In addition to the sketches that you load onto your Arduino using the IDE, Arduino UNO (and newer) boards use a separate micro controller loaded with separate firmware for the purpose of communicating via USB. Here is how to build and program the stock Arduino firmware, which is useful when building an Arduino clone or for converting the UNO into something other than a serial USB device.
The Arduino UNO has two microcontrollers: the ATMEGA328 is the one used to store and run your sketches, and the ATMEGA8U2 is the middle man between USB and the serial IO of the ATMEGA328. By default, the ATMEGA8U2 contains firmware that makes the UNO appear as a serial USB device. Arduino boards prior to the UNO used a non-programmable FTDI chip for this purpose, but it is the replacement of this part with a programmable one that allows the UNO to appear as a device other than a serial port by loading it with new firmware.
Read more about it in Lady Ada’s UNO FAQ.
- Linux. It is possible to re-program an Arduino using Mac and Windows, but the procedures here are for Ubuntu 12.04.
- An Arduino UNO (or newer?)
- An ISP programmer. Procedures will be shown for the STK500 but any avrdude ISP programmer will work.
- A soldering iron, solder, etc., and 6 x 0.100 pin headers.
By default, the ATMEGA8U2 on an UNO is loaded with a DFU bootloader and the LUFA USB stack configured as a serial device. While it is possible to update the USB code using the DFU loader, the only way to program the DFU code is via ISP.
Your ISP programmer should already be setup and working if you can successfully build and burn the bootloader, but since the bootloader is installed on the ATMEGA328 chip, and the USB subsystem is controlled by the ATMEGA8U2 chip, you cannot use the same ISP header.
Fortunately the UNO contains a footprint for adding the header – you just need to solder one in. See Lady Ada’s UNO FAQ for information about the ATMEGA8U2 and where to add the header.
Connect the ISP cable to the new header and check that everything is working:
$ avrdude -P /dev/ttyS0 -c stk500v2 -p at90usb82 -F avrdude: AVR device initialized and ready to accept instructions Reading | ################################################## | 100% 0.01s avrdude: Device signature = 0x1e9389 avrdude: Expected signature for AT90USB82 is 1E 93 82 avrdude: safemode: Fuses OK avrdude done. Thank you.
Since avrdude doesn’t officially support the ATMEGA8U2, specify the at90usb82 part instead and use the -F flag to tell avr to ignore the device signature. Make sure the device signature matches (0x1E9389). If it reads 0x1E950F, you have the ISP connected to the ATMEGA328, not the ATMEGA8U2. If you program the USB code onto the ATMEGA328 by accident, you’ll overwrite the bootloader.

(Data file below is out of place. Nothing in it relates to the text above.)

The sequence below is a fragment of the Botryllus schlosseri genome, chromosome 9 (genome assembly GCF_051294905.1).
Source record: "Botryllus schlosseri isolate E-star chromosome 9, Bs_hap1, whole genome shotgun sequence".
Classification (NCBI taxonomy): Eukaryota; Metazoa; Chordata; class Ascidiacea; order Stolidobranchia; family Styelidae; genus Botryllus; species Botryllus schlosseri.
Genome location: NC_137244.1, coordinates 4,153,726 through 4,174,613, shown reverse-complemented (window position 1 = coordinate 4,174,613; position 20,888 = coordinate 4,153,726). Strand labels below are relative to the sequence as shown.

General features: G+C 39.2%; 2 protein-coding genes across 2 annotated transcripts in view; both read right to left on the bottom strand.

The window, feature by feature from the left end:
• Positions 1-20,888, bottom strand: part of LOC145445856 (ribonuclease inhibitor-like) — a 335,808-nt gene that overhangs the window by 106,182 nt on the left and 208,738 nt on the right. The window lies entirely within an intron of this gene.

- Get the Arduino source from GitHub or copy it from the IDE install (/usr/share/arduino) into a directory of your choice – Let’s call it $SRC.
- Make sure you can build and burn the Arduino bootloader on the UNO. This will confirm that your build environment is setup correctly and your programmer is working.
- Download and unzip LUFA. You’ll need version 100807, even though there are newer versions. I like to unzip it into $SRC/hardware/arduino/firmwares.
Now modify the DFU and USB firmware makefiles to use LUFA and the STK500 programmer:
Set the LUFA path and avrdude parameters as necessary for your setup.
Update the UNO
As a final test of your hardware setup, upload the pre-built firmware to the ATMEGA8U2.
cd $SRC/hardware/arduino/firmwares/atmegaxxu2 avrdude -p at90usb82 -F -P /dev/ttyS0 -c stk500v2 -U flash:w:UNO-dfu_and_usbserial_combined.hex -U lfuse:w:0xFF:m -U hfuse:w:0xD9:m -U efuse:w:0xF4:m -U lock:w:0x0F:m
This will write both the DFU bootloader and the USB serial code in one pass. Check that you can still upload sketches to the UNO using the Arduino IDE.
Now build the firmware:
cd $SRC/hardware/arduino/firmwares/atmegaxxu2/arduino-usbdfu make cd $SRC/hardware/arduino/firmwares/atmegaxxu2/arduino-usbserial make
To program the new firmware into the UNO, you have a few choices:
- Use ISP to write the DFU code (run “make program” in the arduino-usbdfu directory), then upload the USB code using dfu-programmer (see readme.txt in arduino-usbserial for instructions).
- Use ISP to write only the USB code (run “make program” in the arduino-usbserial dir). DFU programming will be disabled until the DFU code is re-flashed.
Since fiddling around to put the UNO in DFU mode looks spastic, I prefer (2). To restore the DFU loader, use (1) or see README.txt in $SRC/hardware/arduino/firmwares/atmegaxxu2 for how to upload UNO-dfu_and_usbserial_combined.hex.
There is a forum post which describes how to write both the DFU and USB code using ISP, but I was not able to make it work.